Or so says economic and business guru of everything Michael Porter of Harvard.
Columnist David Brooks writes about his conversation with Porter regarding what the expected economic stimulus package President-elect Obama is working with Congress to put together should contain.
Porter wrote that the U.S. economy has historically benefited from several great assets: an unparalleled environment for entrepreneurialism, a tremendous infrastructure for scientific research, the world’s best universities, a strong commitment to competition and free markets, decentralized regional economies, and efficient capital markets.
But, Porter continued, these advantages are starting to erode. The U.S. has an inadequate rate of reinvestment in science and technology. America’s confidence in free markets is waning. Lack of regulatory oversight has undermined capital markets. Universities have not sufficiently increased graduation rates. American workers do not have a credible safety net. Regulations and litigation have inflated the cost of business. Most important, there is no long-term economic strategy to organize responses to these problems.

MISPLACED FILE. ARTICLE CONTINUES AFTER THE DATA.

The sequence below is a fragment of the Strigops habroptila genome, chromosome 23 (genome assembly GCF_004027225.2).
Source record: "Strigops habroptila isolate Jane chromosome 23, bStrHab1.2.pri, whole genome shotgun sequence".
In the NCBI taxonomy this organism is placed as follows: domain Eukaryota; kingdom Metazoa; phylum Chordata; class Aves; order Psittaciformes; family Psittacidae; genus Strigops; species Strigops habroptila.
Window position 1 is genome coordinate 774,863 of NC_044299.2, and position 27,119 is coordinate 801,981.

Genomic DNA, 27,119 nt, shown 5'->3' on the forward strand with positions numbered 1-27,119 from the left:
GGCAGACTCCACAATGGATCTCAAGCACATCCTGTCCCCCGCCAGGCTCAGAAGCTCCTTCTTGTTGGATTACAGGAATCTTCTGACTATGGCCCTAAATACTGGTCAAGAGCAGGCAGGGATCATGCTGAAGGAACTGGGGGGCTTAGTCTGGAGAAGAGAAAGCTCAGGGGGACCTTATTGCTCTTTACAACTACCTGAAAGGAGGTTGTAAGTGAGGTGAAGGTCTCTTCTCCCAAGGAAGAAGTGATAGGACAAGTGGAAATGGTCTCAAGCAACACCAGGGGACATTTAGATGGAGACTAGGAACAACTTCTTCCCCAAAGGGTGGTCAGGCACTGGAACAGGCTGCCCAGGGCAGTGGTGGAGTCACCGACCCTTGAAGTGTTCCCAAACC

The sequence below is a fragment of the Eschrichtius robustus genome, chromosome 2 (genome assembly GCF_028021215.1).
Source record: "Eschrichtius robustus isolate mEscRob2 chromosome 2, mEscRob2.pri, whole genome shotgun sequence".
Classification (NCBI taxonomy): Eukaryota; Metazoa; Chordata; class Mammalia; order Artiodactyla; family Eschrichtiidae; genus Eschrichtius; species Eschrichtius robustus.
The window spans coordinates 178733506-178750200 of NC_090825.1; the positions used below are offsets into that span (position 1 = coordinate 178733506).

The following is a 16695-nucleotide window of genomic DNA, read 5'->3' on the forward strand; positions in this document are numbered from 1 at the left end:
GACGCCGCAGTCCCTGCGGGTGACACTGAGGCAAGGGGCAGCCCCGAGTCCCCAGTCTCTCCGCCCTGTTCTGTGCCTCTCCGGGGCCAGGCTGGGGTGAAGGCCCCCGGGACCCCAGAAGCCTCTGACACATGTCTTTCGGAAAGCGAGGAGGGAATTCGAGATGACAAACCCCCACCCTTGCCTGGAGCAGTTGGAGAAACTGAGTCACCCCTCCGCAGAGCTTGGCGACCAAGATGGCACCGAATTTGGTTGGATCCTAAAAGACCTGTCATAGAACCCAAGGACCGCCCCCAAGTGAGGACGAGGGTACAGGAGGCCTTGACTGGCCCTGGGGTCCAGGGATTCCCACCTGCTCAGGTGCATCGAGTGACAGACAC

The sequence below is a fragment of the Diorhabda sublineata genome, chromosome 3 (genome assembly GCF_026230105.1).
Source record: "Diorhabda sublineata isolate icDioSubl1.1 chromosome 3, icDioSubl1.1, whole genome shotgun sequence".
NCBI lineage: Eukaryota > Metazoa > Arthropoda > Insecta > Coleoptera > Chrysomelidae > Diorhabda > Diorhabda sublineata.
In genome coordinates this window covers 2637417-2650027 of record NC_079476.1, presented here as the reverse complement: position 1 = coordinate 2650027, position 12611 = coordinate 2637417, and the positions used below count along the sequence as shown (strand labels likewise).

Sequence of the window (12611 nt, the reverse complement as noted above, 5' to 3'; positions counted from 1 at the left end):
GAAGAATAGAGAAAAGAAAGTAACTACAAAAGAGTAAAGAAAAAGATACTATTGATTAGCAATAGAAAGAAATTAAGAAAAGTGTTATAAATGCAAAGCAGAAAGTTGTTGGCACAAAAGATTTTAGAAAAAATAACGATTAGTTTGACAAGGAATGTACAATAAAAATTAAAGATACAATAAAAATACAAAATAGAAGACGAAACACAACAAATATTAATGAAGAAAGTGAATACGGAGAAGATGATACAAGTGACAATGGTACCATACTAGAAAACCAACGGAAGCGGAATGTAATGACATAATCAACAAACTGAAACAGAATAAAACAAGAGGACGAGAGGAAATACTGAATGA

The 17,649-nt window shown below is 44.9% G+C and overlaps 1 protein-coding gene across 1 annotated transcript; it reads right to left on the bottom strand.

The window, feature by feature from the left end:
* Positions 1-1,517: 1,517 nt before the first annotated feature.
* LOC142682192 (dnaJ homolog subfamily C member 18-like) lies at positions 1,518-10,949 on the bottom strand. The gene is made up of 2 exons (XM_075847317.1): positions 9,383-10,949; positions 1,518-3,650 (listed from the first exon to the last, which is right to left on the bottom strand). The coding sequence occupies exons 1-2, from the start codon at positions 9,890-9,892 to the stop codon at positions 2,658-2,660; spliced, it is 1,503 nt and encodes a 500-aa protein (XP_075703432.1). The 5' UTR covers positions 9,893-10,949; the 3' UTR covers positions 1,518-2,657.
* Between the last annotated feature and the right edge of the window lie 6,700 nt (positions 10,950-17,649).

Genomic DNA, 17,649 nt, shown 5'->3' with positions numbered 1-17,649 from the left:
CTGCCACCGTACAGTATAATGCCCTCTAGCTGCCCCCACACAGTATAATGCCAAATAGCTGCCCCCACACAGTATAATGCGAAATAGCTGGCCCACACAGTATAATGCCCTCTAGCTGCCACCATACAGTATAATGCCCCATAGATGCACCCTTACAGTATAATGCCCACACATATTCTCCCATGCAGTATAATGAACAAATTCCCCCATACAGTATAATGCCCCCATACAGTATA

I asked Porter how this short-term crisis might serve as an opportunity to address those long-term problems. First, he said, the Obama team will have to avoid a few temptations: Don’t just try to throw out money as fast as possible to stimulate demand. Don’t spread the spending around too thinly. Don’t try to save jobs that are going to disappear anyway.
Then he threw out a bunch of ideas that could be part of a stimulus package:
Send federal money to the states, but make sure a lot of it goes to state universities. There’s going to be increased demand for their services at the same time their budgets are cut. We can’t weaken that link in the social mobility chain.
Dear Ohio Gov. Ted Strickland and members of the Ohio General Assembly,
Did you happen to see Friday’s New York Times?